Balancing Act: California’s water and food security

Dear Editor,

California currently produces 69% of the nation’s fruits and vegetables and 21% of all milk. Any proposed change of the state’s water usage should consider the impact on America’s domestic food supply.

Both farmers and city dwellers have dammed rivers in the foothills of the Sierra Nevada Mountains to store and dispense irrigation and drinking water. Together we have altered the historic flow into and through the San Joaquin – Sacramento Delta before emptying into San Francisco Bay.

With limited supplies of surface water, pumps in the San Joaquin Valley are taking more water out of the ground than nature replaces each year. The San Francisco Bay area already discovered the impact of pumping too much water decades ago. In the early 1900s overpumping of groundwater caused land surface in some areas of downtown San Jose to sink up to 13 feet. (source: Santa Clara Valley Water District website).

The Eastern side of the San Joaquin Valley has recently experienced a similar impact with wells going dry and soil subsidence like San Jose’s experience.

As the wells at the base of the Sierra Nevada mountains continue to go dry, future generations will be unable to raise crops in many areas.  Americans will have to import enormous amounts of fruits and vegetables from foreign suppliers who are unlikely to adhere to U.S. environmental and safe handling requirements.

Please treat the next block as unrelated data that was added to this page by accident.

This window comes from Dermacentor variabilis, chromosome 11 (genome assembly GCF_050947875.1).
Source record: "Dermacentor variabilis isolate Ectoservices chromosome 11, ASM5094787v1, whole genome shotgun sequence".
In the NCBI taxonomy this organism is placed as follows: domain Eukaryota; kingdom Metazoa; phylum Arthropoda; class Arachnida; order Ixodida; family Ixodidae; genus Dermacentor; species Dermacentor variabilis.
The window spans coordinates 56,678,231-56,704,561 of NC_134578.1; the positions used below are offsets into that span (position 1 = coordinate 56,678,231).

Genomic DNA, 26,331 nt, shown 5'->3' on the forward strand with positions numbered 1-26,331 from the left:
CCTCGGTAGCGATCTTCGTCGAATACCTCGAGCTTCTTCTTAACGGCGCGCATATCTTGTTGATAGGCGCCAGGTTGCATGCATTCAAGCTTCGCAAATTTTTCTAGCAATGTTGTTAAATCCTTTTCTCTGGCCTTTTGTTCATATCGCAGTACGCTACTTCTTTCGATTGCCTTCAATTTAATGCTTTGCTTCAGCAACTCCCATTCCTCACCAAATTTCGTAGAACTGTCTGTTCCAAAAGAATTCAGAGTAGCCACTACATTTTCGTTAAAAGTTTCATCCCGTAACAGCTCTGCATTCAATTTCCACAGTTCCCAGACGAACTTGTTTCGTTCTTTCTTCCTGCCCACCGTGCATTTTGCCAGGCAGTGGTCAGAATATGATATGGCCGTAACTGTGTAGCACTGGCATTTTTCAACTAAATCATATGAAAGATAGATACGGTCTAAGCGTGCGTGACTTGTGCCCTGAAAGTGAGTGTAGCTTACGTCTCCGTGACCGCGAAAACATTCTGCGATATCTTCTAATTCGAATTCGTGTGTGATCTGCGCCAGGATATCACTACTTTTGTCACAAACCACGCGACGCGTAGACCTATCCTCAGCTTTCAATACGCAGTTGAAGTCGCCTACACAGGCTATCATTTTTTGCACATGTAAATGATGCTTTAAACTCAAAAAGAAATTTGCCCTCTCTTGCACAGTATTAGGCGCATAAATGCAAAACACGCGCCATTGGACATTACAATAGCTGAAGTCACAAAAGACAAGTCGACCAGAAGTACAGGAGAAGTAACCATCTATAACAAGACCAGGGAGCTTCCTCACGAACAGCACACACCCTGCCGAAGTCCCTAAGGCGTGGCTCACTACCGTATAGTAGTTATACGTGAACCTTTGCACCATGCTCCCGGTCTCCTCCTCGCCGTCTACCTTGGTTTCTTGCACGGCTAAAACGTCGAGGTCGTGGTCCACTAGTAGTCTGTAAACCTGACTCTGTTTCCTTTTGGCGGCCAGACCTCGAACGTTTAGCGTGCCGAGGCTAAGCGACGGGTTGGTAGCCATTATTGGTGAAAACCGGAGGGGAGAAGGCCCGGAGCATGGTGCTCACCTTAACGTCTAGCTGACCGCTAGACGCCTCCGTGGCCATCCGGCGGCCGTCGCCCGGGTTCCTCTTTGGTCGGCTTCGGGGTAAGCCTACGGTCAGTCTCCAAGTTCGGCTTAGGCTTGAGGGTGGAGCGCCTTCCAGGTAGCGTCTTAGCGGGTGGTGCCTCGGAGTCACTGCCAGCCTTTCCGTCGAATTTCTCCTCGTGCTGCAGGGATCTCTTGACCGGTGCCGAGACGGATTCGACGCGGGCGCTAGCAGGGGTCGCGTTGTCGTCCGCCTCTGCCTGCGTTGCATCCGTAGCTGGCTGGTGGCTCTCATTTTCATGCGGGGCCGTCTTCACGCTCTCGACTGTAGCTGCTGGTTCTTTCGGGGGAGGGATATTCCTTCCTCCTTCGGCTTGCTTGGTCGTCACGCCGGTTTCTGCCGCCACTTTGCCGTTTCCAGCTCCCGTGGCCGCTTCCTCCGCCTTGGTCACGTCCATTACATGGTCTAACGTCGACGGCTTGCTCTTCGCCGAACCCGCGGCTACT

Obviously, our ongoing depletion of groundwater is unsustainable and new restrictions are beginning to address that problem. But it is a worthwhile exercise to examine what happens to the massive amount of potential irrigation water that is diverted from the valley to sustain life elsewhere – especially in the San Francisco Bay area.

Who is using water from the Sierra Nevada Mountains including the San Joaquin-Sacramento River Delta?

The popular urban storyline is that farmers in the San Joaquin Valley are diverting so much water from the delta that the Salmon population will become extinct, and San Francisco Bay will become ever more saline and more toxic.

Some uninformed citizens also blame environmental problems in San Francisco Bay on the pumps on the Delta that fill the California Aqueduct which sends water south down the west side of the San Joaquin Valley. Actually, that aqueduct also supplies most of the water used by Silicon Valley on the western side of the Diablo mountains.   

As the California Aqueduct sends water south it also fills the San Luis Reservoir (alongside Hwy. 152) which in turn sends water via tunnels and storage lakes to the west side of the Diablo range. This is the primary water source for “Silicon Valley.” The southeastern side of their water district also receives water directly pumped from the San Joaquin-Sacramento Delta into pipelines that traverse the East side of San Francisco Bay.